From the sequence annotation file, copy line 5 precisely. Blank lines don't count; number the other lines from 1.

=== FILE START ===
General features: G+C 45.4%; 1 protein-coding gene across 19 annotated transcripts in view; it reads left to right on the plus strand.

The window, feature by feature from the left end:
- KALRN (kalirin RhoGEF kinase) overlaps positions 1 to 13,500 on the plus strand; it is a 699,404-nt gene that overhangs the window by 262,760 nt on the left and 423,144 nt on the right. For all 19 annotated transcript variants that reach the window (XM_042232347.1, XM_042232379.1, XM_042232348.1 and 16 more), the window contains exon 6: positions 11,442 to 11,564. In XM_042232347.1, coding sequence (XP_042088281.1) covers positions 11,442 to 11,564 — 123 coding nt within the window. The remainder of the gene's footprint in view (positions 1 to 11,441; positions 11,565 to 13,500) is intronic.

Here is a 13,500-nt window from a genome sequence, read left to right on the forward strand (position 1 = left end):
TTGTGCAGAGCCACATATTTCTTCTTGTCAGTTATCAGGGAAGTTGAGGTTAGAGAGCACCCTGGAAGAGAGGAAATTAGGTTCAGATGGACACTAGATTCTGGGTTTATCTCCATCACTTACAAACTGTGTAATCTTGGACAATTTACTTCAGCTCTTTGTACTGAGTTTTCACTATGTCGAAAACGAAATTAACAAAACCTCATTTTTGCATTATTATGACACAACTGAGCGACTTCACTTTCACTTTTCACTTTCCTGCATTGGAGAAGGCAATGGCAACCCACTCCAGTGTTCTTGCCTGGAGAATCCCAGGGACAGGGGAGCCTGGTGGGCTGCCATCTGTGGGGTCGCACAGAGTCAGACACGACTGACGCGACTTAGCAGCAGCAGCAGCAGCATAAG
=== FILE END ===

TTGTGCAGAGCCACATATTTCTTCTTGTCAGTTATCAGGGAAGTTGAGGTTAGAGAGCACCCTGGAAGAGAGGAAATTAGGTTCAGATGGACACTAGATTCTGGGTTTATCTCCATCACTTACAAACTGTGTAATCTTGGACAATTTACTTCAGCTCTTTGTACTGAGTTTTCACTATGTCGAAAACGAAATTAACAAAACCTCATTTTTGCATTATTATGACACAACTGAGCGACTTCACTTTCACTTTTCACTTTCCTGCATTGGAGAAGGCAATGGCAACCCACTCCAGTGTTCTTGCCTGGAGAATCCCAGGGACAGGGGAGCCTGGTGGGCTGCCATCTGTGGGGTCGCACAGAGTCAGACACGACTGACGCGACTTAGCAGCAGCAGCAGCAGCATAAG